Does Drinking Too Much Alcohol Make You Shake?

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Many people associate alcohol abuse with involuntary shaking—known as “essential tremors” in the medical community. In fact, these tremors have been linked to alcohol abuse for decades.1 But why?

What is it about alcohol that causes shaking? And if you experience tremors after drinking, what can you do about it?

What Is a Tremor?

two shaking human hands
Photo by Claudio Schwarz on Unsplash

Tremors are defined by the National Institutes of Health (NIH) as an “involuntary, rhythmic muscle contraction leading to shaking movements in one or more parts of the body.”2 They tend to occur sporadically, and increase in severity the more a person abuses alcohol.

Typically, tremors are more annoying than life-threatening. But they can be debilitating if they affect activities such as shaving, eating, or writing. Essential tremors are not only caused by alcohol. Medications, brain damage, and chronic conditions like Parkinson’s can also cause involuntary shaking.3

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Why Do I Shake After Drinking Too Much?

What causes shaky hands after drinking alcohol? The short answer is that shakiness after drinking is usually the result of withdrawal from alcohol. Withdrawal symptoms can occur the morning after drinking, but shaking is most likely to occur when someone who drinks heavily stops using alcohol.

Although everyone handles alcohol differently, tremors rarely occur when a person is actively drinking.

What Causes Alcohol Withdrawal Tremors?

Why do people experience “the shakes” when they’ve stopped drinking? Part of the issue may be the sedative effects of drinking alcohol, and how that conditions your nervous system.

Alcohol can imitate or increase the effects of GABA, a neurotransmitter that calms your neuron activity.4 Drinking to excess can therefore over-inhibit your system—causing you to black out, feel numb, or experience euphoria. This can also affect your motor control—resulting in slurred speech or clumsier movements.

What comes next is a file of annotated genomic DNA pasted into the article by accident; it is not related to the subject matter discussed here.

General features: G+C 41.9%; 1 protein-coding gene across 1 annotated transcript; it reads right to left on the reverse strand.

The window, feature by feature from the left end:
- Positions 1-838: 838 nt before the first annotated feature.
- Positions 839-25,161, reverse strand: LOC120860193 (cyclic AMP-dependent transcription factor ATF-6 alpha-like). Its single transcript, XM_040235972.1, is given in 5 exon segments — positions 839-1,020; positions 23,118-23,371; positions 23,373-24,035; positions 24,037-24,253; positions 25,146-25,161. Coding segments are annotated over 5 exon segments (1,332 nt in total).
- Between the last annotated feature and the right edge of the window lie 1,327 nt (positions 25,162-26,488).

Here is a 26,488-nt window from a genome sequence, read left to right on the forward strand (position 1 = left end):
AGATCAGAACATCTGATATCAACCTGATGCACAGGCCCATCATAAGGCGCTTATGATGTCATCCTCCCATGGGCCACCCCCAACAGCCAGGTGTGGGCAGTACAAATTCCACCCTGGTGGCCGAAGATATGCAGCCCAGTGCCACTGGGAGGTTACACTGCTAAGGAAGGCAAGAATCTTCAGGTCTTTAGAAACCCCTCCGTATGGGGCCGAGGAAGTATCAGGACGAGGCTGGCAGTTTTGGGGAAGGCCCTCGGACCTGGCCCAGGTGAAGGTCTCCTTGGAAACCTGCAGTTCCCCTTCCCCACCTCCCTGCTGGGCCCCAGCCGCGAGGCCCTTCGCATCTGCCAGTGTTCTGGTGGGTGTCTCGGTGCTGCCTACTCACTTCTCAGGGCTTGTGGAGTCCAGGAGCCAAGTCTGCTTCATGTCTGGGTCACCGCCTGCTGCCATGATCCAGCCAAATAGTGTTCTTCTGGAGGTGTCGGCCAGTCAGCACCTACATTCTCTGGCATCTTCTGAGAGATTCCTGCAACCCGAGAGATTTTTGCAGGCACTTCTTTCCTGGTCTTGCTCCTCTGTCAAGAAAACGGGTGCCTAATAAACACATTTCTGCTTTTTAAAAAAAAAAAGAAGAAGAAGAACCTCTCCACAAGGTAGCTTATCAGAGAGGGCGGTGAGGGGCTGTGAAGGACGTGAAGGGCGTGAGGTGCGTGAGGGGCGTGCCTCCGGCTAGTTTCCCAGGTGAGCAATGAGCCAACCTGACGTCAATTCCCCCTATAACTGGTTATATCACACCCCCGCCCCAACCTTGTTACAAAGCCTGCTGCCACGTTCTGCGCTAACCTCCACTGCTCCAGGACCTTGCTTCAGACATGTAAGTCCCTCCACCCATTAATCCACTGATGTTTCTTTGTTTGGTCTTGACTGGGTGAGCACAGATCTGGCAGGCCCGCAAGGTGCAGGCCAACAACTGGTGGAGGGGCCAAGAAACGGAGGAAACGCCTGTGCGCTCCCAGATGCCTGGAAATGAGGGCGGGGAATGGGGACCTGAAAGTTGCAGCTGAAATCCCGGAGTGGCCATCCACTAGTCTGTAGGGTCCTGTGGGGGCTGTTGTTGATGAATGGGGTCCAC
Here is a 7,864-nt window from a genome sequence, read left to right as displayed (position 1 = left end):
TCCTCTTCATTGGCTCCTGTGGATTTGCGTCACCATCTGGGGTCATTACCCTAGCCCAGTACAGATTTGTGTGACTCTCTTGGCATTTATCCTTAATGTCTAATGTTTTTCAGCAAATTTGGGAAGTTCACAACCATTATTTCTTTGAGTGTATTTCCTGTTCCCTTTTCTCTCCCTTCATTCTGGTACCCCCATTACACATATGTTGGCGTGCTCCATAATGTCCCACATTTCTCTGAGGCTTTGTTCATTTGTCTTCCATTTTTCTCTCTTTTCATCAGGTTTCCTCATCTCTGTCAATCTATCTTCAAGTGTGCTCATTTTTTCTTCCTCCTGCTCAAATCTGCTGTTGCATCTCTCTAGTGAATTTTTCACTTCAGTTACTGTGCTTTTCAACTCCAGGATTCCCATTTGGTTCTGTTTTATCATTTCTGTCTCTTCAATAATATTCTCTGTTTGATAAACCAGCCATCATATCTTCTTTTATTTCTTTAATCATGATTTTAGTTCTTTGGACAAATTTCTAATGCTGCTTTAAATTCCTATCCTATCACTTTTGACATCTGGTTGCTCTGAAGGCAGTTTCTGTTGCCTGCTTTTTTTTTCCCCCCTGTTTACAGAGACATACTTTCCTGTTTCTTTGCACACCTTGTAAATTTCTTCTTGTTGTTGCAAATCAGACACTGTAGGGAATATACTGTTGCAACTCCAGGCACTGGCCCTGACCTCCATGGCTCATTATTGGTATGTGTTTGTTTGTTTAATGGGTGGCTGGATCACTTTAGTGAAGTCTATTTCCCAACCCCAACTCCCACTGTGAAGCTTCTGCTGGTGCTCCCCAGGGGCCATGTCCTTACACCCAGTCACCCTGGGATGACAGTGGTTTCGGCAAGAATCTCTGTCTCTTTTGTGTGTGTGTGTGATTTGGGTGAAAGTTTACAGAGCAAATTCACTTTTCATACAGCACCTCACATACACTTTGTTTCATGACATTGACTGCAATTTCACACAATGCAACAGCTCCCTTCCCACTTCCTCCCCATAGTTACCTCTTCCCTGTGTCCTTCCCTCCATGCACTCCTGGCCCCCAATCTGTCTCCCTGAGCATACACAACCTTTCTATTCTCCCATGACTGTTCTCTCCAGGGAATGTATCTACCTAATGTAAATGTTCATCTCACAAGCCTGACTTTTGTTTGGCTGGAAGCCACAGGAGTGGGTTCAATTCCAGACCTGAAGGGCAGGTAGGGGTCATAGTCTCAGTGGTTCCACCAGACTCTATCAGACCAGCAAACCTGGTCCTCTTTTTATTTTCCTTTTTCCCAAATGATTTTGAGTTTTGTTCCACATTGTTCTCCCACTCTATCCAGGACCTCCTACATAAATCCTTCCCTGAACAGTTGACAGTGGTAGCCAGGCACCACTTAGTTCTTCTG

Once the effects of alcohol wear off, the opposite thing can happen to your neurons—they can become overstimulated until your system rebalances itself. One consequence is that some reflex pathways can fire sporadically, causing tremors. This is one of the main answers to the common question, “Why do alcoholics shake?”

How Much Drinking Causes Shaking?

shaking beer bottle
Photo by Budka Damdinsuren on Unsplash

The exact level of drinking that leads to withdrawal symptoms varies by person. The National Institute on Alcohol Abuse and Alcoholism (NIAAA) defines heavy drinking as over four drinks per day for men, and over three per day for women.5 The Substance Abuse and Mental Health Services Administration (SAMHSA) defines it as binge drinking at least five times per month.

If you drink at or above these levels—or even drink an excessive amount of alcohol in one night—you may experience withdrawal symptoms once the alcohol leaves your body. These symptoms may include tremors.

What Helps With “The Shakes” After Drinking? 

If you often experience shakiness after drinking alcohol, there are several solutions. One good first step is to check in with yourself about your alcohol consumption. If you notice yourself drinking often, tremors from alcohol might be a sign that it’s time to cut back.

Online programs like Ria Health can help you assess your drinking levels, and reduce or quit from the comfort of home. For many, drinking-related tremors tend to resolve themselves once detox from alcohol is complete.

There are several medications that can ease alcohol withdrawal symptoms. Anti-craving medications such as gabapentin can reduce tremors and anxiety as you cut back.

To learn more about treating alcohol-related shaking, get in touch with a member of our team today, or read more about how our program works.


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Written By:
Ria Health Team
Ria Health’s editorial team is a group of experienced copywriters, researchers, and healthcare professionals dedicated to removing stigma and improving public knowledge around alcohol use disorder. Articles written by the “Ria Team” are collaborative works completed by several members of our writing team, fact-checked and edited to a high standard of empathy and accuracy.
Reviewed By:
Evan O'Donnell
Evan O’Donnell is an NYC-based content strategist with four years’ experience writing and editing in the recovery space. He has conducted research in sound, cognition, and community building, has a background in independent music marketing, and continues to work as a composer. Evan is a deep believer in fact-based, empathic communication—within business, arts, academia, or any space where words drive action or change lives.
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